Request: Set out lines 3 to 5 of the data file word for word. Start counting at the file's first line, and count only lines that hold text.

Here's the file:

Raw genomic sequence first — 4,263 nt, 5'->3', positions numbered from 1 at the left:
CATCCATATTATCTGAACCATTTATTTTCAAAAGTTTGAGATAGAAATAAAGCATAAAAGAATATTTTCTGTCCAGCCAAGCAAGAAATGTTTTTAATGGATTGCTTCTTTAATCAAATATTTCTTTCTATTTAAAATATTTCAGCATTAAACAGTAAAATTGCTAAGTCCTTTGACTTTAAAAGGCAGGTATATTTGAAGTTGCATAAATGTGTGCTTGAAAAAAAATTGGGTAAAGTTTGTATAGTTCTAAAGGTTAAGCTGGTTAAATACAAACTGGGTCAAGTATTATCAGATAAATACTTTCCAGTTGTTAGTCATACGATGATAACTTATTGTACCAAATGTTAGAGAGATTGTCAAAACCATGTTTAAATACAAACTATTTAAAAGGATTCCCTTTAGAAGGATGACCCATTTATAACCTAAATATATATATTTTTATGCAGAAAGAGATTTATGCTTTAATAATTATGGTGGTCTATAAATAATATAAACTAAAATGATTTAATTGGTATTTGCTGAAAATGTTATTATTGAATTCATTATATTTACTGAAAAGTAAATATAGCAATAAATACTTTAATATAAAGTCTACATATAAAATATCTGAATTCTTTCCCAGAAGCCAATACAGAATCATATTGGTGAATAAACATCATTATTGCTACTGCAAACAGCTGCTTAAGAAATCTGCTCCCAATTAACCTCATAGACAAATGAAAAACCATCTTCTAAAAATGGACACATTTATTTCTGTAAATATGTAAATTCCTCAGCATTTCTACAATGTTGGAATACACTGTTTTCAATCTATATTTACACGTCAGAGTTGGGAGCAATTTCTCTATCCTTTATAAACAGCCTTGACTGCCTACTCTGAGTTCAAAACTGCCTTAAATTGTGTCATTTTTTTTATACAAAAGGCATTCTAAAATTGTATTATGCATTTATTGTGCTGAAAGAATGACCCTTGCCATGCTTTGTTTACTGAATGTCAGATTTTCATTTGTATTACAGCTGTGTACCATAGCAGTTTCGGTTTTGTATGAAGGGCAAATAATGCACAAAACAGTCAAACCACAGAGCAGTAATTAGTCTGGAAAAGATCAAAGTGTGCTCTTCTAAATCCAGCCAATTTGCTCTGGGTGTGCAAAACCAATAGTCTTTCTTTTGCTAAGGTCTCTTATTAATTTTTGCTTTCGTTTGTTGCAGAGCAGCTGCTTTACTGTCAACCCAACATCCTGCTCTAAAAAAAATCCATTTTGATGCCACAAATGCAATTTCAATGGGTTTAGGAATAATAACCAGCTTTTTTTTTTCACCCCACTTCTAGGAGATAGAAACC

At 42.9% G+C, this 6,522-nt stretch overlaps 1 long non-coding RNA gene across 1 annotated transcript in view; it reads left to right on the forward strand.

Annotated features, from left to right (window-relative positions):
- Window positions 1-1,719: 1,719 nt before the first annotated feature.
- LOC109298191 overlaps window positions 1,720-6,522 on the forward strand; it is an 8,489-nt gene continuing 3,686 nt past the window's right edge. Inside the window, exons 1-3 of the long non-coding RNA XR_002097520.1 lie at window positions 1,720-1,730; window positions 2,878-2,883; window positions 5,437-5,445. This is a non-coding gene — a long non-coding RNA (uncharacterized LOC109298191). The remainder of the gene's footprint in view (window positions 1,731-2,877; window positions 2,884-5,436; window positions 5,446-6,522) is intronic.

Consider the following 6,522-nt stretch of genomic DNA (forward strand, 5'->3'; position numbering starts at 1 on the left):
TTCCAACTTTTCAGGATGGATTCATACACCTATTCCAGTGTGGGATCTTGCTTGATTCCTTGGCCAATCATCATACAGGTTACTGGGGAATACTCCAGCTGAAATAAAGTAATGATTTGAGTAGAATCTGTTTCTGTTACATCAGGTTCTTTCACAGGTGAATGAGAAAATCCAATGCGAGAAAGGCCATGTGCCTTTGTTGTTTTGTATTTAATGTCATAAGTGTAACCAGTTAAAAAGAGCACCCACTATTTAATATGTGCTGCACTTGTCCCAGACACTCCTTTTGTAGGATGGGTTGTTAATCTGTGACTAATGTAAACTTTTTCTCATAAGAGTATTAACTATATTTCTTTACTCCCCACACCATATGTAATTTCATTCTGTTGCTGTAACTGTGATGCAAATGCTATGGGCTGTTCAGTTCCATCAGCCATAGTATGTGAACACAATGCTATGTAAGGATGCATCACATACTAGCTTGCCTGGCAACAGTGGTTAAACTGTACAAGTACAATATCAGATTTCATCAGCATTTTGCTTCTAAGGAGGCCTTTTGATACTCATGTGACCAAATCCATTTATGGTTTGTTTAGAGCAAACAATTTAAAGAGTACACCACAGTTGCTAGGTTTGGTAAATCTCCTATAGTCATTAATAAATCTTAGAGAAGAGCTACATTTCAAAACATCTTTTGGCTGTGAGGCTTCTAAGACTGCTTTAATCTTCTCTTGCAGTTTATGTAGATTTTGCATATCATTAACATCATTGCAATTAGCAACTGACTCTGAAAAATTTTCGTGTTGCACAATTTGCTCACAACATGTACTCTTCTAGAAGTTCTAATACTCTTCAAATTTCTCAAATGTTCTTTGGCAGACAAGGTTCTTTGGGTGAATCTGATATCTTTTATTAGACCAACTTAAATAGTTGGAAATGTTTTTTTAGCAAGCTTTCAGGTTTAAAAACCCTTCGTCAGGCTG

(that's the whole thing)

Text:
At 42.9% G+C, this 6,522-nt stretch overlaps 1 long non-coding RNA gene across 1 annotated transcript in view; it reads left to right on the forward strand.

Annotated features, from left to right (window-relative positions):
- Window positions 1-1,719: 1,719 nt before the first annotated feature.